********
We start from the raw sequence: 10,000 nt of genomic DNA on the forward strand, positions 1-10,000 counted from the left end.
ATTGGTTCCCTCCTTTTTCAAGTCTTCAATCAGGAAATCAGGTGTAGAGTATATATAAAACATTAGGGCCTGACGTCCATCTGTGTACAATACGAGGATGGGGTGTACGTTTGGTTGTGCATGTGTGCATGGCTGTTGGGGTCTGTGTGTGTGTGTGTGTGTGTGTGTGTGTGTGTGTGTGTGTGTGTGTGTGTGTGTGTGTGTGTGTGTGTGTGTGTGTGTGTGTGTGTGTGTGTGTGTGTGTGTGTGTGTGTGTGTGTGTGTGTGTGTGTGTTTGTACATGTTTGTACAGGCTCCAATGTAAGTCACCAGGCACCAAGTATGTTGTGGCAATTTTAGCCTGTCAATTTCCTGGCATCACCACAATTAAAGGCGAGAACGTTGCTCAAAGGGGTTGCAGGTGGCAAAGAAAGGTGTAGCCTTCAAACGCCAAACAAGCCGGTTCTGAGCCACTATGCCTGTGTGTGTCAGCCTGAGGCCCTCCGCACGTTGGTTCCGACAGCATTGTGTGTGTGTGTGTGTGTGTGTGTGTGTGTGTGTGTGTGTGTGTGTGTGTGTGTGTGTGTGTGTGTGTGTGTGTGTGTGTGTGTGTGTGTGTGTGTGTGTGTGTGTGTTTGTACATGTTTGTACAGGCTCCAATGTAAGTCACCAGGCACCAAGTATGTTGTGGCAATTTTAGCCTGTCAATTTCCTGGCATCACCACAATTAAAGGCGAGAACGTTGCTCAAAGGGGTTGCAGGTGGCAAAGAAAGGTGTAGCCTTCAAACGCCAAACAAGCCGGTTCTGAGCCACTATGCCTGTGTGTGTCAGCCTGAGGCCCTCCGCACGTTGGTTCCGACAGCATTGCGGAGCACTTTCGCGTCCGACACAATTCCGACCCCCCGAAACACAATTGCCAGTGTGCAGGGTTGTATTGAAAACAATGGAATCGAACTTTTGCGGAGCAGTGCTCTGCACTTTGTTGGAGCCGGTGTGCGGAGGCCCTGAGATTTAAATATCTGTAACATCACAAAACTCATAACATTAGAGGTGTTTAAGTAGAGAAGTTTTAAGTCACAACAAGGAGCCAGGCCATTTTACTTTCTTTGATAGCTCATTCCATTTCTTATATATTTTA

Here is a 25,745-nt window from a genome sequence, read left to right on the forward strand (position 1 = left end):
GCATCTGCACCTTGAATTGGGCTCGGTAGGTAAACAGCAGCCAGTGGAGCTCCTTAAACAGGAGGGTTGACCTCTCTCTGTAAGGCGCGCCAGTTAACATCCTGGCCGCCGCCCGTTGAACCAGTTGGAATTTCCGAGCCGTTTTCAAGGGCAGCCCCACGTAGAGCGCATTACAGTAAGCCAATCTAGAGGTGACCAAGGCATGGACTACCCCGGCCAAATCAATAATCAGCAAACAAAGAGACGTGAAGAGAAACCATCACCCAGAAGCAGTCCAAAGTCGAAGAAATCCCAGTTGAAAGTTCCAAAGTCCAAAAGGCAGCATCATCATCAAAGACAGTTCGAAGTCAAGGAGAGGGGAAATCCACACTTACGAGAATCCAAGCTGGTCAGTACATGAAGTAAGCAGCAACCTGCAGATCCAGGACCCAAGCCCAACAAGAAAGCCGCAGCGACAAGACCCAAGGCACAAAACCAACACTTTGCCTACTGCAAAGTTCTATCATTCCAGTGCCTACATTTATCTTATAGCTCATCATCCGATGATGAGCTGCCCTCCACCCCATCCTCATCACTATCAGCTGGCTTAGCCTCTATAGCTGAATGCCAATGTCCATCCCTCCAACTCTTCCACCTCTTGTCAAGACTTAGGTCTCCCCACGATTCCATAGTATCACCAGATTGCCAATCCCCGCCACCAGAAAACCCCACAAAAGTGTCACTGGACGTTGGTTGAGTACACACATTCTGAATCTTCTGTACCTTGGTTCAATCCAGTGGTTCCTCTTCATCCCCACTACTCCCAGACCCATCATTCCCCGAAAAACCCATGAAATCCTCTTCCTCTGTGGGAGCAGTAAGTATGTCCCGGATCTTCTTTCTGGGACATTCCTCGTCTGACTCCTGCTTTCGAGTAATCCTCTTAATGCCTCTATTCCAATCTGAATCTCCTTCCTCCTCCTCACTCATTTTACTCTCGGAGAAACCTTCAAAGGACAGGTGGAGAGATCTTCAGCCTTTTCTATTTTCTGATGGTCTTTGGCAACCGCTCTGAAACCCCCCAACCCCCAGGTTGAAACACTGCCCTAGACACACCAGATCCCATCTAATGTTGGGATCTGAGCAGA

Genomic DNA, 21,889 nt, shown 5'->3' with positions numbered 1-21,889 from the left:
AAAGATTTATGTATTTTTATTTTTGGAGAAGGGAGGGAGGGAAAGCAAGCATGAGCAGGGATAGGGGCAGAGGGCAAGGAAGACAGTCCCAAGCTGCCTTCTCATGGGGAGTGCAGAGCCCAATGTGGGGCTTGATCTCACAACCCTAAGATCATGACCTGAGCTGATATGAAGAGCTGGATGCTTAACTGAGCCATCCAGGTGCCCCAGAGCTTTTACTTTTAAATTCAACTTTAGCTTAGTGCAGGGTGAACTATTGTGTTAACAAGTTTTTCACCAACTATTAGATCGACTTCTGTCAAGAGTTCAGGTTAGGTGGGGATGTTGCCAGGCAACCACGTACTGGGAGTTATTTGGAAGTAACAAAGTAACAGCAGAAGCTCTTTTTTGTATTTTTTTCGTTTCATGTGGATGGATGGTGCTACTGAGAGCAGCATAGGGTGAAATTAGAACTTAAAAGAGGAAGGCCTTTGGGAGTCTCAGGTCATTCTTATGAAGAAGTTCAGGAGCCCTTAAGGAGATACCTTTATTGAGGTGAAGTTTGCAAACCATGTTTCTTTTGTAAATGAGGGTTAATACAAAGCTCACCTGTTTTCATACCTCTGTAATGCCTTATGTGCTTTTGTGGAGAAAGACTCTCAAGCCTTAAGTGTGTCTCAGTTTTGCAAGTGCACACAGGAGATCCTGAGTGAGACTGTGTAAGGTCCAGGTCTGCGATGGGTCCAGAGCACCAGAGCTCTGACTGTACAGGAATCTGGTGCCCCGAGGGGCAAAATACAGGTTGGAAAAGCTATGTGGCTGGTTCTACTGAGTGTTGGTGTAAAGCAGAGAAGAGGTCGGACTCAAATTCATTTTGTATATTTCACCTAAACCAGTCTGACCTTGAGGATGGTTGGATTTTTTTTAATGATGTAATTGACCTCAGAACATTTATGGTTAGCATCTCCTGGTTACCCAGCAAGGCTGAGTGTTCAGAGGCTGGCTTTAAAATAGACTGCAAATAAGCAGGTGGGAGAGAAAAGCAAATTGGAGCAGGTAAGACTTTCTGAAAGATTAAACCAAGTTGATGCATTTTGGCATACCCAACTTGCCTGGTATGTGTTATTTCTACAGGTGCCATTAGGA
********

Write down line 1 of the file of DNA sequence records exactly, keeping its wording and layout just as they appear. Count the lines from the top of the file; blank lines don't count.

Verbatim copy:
We start from the raw sequence: 10,000 nt of genomic DNA on the forward strand, positions 1-10,000 counted from the left end.